In Coke’s view the public should “take small steps…to help fight global warming.” With supreme chutzpah it advised:
In addition to turning off your lights at home between 8:00 and 9:00 p.m. local time, you can shut off or unplug other non-essential electrical equipment – such as idle cell phone chargers, computers, microwaves, electric toothbrushes, etc. You also can have one hour of family time without computers or television, play games by flashlight, or read stories by the fireplace.
Family time doesn’t just happen, you see. What would we do if we didn’t have a multinational soft drink company urging us to play games with the kids.
A similar press release issued by Coca-Cola Canada declared – without pointing to an iota of evidence – that:
Climate change is the biggest environmental threat to the planet and the number one concern for Canadians. [bold added; backup link here]
Well I’m one Canadian who takes a dim view of multinational corporations deciding what my number one concern is. When I want Coke to speak for me, I’ll let it know.
Another Earth Hour partner is furniture retailer IKEA. I love its bookshelves as much as the next person, and I think its quest to reduce packaging deserves applause. But none of that changes the fact that IKEA is a corporate behemoth. It operates stores in 38 countries. Its primary goal is to make money.
There’s nothing wrong with that, but let us not be confused. Businesses are not spiritual leaders. Something has gone terribly awry if corporations think they’re entitled to express an opinion about how I, an adult in a free society, should spend my Saturday night.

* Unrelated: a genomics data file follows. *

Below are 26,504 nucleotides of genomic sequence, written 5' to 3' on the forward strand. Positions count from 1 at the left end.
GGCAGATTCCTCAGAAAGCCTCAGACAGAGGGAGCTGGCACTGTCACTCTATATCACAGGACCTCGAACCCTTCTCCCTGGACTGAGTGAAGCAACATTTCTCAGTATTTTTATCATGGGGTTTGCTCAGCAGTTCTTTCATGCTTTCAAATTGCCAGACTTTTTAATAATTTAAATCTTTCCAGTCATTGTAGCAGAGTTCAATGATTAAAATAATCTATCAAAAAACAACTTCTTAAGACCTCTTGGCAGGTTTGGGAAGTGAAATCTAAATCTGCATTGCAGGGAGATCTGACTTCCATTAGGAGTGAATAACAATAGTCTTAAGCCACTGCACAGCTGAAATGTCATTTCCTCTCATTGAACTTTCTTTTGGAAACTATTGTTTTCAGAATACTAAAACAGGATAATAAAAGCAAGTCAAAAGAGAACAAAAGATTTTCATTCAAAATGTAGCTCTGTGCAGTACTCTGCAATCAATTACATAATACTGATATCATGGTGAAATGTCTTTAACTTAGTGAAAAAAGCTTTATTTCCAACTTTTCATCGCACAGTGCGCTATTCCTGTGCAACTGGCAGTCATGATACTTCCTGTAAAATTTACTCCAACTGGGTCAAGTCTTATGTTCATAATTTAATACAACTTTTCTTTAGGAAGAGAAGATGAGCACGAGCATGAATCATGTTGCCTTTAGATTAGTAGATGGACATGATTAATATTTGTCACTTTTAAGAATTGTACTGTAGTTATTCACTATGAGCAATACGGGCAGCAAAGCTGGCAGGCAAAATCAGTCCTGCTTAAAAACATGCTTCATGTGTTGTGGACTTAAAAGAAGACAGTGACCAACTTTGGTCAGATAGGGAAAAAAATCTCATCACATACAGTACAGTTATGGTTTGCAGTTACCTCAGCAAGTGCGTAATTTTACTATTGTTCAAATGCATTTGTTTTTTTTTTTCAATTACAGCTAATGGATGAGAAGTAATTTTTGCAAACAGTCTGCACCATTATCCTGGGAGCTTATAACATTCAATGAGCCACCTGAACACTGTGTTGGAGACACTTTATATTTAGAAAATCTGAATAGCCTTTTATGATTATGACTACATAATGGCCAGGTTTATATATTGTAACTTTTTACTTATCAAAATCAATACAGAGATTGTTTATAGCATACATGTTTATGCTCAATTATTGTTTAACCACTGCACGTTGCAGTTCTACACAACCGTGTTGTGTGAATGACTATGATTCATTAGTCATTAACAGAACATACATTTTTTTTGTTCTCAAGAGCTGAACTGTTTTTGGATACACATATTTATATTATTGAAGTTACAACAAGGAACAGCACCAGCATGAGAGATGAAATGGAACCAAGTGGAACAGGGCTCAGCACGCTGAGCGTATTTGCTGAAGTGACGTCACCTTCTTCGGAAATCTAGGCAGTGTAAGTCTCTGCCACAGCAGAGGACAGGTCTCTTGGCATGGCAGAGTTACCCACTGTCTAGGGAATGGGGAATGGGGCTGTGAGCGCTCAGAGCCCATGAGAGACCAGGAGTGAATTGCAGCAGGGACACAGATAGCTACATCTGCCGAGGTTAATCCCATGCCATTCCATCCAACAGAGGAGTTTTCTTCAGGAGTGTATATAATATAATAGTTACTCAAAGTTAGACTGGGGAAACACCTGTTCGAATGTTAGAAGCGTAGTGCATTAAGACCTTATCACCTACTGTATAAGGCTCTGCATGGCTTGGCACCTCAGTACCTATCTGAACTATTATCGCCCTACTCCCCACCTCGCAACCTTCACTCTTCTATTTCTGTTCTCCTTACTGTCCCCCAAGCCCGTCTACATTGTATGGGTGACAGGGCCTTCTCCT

In 2009, Ikea Canada issued a press release headlined: Join IKEA by Making Every Hour Earth Hour. Referring to the WWF as its “valued global partner,” the press release highlights one of the reasons corporations have jumped aboard the Earth Hour bandwagon: it gives them an opportunity to boast. According to the release:
IKEA has been committed to the environment for several decades…the company has practiced responsible retailing for decades…
Marvelous. What isn’t so marvelous is what the release then adds:
We are encouraging all our coworkers [aka employees] to participate in WWF’s Earth Hour 2009, both at work and at home. Every one of our 4,000 co-workers in Canada have received an IKEA candle as a symbol of our commitment to responsible environmental practices. [bold added; backup link]
So it’s now acceptable for corporations to pester their employees about how they spend their private time? It’s now OK for multinational banks – such as Australia’s Commonwealth Group – to use Earth Hour as an opportunity to urge people to re-think their “everyday lives”? (see here and here)
And it’s OK for multinational insurance companies – such as Britain’s RSA – to urge “customers and employees to sign up to Earth Hour”? An intrusive, meddling statement on that corporation’s website goes so far as to suggest that we “mark the hour with a candlelit dinner for friends and family” (source, backup link).
Who do these people think they are? Banks and insurance companies have no moral authority to preach to the rest of us. About A N Y T H I N G.
The world, it seems, has turned upside down. Once upon a time, activists intent on making a difference viewed corporations with healthy suspicion.
These days they protest when – and how – corporations tell them to.